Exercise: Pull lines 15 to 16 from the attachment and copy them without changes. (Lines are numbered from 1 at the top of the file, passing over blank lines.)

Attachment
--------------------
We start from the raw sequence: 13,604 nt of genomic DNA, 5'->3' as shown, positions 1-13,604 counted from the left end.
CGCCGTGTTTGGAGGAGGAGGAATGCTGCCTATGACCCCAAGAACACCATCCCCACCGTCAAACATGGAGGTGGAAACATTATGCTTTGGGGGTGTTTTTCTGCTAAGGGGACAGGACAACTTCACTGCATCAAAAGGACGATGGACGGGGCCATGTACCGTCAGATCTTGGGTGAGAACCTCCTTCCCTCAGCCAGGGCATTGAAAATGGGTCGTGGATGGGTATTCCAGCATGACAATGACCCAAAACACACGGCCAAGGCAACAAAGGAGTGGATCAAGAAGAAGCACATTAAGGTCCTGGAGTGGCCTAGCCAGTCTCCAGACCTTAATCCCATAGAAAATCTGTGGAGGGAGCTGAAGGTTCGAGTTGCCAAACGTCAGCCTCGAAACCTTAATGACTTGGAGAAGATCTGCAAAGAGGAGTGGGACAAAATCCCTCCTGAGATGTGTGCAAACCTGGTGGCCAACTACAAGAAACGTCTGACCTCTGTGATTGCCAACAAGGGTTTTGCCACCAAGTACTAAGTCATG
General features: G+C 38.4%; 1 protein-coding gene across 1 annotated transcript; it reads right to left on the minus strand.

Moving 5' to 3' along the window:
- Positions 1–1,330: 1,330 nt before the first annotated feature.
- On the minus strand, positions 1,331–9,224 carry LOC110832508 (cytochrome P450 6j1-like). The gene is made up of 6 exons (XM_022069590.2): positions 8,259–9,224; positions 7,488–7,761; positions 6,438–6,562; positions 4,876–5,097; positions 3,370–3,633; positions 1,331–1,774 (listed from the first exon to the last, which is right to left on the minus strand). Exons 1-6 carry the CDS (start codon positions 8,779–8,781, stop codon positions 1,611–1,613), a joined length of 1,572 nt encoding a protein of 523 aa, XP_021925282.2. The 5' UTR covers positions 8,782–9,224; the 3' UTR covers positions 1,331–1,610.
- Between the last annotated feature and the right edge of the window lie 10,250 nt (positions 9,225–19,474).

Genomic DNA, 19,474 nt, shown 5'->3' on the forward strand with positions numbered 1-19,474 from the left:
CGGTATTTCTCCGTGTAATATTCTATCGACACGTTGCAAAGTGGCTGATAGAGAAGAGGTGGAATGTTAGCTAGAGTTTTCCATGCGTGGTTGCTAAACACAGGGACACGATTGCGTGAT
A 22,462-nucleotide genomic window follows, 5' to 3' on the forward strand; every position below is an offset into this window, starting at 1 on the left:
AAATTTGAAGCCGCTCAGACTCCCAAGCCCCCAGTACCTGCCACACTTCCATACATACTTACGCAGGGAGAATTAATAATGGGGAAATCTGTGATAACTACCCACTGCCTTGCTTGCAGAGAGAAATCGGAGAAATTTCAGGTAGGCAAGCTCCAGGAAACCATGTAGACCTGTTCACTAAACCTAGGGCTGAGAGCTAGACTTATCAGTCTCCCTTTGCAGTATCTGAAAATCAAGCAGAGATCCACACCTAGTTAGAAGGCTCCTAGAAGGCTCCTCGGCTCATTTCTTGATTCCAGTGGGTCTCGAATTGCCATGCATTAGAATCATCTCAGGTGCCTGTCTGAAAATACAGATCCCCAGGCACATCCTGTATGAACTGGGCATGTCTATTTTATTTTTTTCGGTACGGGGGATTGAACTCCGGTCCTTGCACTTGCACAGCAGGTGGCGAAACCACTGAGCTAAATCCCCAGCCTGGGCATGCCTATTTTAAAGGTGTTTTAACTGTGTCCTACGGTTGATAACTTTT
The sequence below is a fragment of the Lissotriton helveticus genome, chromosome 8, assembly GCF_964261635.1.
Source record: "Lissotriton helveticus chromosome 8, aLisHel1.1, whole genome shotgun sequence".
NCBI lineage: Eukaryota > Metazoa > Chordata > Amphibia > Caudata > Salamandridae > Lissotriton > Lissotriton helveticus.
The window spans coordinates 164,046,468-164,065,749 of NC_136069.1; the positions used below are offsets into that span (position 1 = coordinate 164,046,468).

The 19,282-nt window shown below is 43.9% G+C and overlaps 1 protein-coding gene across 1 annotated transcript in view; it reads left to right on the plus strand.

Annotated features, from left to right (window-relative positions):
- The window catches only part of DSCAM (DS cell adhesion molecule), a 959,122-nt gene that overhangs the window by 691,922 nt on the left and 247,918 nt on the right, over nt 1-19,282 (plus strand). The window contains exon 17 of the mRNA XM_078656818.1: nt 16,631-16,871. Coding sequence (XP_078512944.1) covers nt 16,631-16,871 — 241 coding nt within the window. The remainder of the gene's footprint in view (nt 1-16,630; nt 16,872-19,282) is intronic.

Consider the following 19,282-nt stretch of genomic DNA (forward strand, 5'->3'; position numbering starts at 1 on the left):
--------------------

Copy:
The window spans coordinates 164,046,468-164,065,749 of NC_136069.1; the positions used below are offsets into that span (position 1 = coordinate 164,046,468).

The 19,282-nt window shown below is 43.9% G+C and overlaps 1 protein-coding gene across 1 annotated transcript in view; it reads left to right on the plus strand.